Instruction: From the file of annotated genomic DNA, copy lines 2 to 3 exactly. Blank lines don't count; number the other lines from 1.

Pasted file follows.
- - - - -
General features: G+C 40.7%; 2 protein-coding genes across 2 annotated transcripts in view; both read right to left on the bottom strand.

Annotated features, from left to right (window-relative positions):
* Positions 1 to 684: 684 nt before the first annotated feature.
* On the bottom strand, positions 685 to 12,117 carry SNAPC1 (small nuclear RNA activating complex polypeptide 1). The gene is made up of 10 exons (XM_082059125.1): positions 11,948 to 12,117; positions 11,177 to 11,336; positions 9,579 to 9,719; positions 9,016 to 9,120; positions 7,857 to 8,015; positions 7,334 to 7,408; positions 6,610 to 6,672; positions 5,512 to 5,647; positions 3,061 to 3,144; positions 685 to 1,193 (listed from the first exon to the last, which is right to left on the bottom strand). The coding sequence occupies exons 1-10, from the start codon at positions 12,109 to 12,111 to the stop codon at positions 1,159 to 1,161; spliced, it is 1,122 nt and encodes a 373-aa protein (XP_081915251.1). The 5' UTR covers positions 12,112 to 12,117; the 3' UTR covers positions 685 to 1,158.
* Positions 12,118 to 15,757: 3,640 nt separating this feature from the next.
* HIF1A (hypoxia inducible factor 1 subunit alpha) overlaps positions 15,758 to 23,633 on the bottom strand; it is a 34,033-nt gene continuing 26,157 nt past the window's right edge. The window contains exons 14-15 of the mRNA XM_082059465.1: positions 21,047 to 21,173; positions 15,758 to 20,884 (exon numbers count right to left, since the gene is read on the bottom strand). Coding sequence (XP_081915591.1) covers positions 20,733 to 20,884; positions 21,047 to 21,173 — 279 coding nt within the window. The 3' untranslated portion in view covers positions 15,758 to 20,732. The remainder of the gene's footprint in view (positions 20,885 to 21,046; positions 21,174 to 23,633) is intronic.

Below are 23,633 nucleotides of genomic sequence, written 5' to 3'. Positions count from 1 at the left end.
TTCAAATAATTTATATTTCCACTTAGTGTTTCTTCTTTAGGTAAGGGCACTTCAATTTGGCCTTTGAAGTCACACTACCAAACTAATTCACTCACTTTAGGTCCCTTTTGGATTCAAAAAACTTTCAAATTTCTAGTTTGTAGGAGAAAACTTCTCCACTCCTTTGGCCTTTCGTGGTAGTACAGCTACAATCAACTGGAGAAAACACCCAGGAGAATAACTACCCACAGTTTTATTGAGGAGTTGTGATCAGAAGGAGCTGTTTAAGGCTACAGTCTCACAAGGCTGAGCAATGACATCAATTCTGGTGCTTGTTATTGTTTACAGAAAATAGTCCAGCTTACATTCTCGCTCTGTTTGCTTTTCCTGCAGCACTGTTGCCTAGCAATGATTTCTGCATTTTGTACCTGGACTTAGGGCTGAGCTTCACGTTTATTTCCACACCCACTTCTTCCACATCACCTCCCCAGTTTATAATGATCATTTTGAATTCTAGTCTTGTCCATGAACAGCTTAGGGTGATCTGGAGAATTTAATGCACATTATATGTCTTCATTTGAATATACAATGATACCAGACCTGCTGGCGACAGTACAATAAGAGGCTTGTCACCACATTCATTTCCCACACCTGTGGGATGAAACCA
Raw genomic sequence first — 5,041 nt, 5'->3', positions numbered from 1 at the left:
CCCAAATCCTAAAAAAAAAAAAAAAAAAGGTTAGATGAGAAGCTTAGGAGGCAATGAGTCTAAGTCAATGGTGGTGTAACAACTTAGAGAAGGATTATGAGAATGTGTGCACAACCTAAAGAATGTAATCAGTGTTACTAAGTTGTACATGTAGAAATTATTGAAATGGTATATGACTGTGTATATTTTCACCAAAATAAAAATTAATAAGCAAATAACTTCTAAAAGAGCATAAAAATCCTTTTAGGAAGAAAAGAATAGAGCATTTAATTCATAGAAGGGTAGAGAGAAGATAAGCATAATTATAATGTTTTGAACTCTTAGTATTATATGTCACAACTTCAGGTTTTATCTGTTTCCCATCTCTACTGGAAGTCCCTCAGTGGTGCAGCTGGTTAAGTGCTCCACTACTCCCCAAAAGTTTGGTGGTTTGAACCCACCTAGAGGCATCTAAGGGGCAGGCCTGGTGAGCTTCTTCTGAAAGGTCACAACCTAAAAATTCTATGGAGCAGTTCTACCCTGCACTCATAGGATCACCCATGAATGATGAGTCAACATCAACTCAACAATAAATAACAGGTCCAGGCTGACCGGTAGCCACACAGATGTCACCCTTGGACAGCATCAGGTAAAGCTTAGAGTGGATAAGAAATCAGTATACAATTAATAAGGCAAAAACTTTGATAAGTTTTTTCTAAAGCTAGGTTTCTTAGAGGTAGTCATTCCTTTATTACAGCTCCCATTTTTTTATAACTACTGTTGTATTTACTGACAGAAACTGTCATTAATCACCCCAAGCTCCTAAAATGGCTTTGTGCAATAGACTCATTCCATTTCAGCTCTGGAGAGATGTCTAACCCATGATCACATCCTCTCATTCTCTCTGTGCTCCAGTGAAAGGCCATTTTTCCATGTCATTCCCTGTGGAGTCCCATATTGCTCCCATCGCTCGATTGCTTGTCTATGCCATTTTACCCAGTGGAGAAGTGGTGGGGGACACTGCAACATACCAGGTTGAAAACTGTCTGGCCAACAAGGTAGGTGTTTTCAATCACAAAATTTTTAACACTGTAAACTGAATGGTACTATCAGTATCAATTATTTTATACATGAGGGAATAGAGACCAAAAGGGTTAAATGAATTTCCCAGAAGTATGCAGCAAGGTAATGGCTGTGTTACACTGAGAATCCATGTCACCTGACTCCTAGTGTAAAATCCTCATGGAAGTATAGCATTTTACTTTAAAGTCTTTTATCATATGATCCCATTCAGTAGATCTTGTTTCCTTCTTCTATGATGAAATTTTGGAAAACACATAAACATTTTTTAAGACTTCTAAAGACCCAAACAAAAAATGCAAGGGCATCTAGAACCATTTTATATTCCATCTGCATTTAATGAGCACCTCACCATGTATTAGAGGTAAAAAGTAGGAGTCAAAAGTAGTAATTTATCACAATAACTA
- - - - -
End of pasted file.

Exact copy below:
Annotated features, from left to right (window-relative positions):
* Positions 1 to 684: 684 nt before the first annotated feature.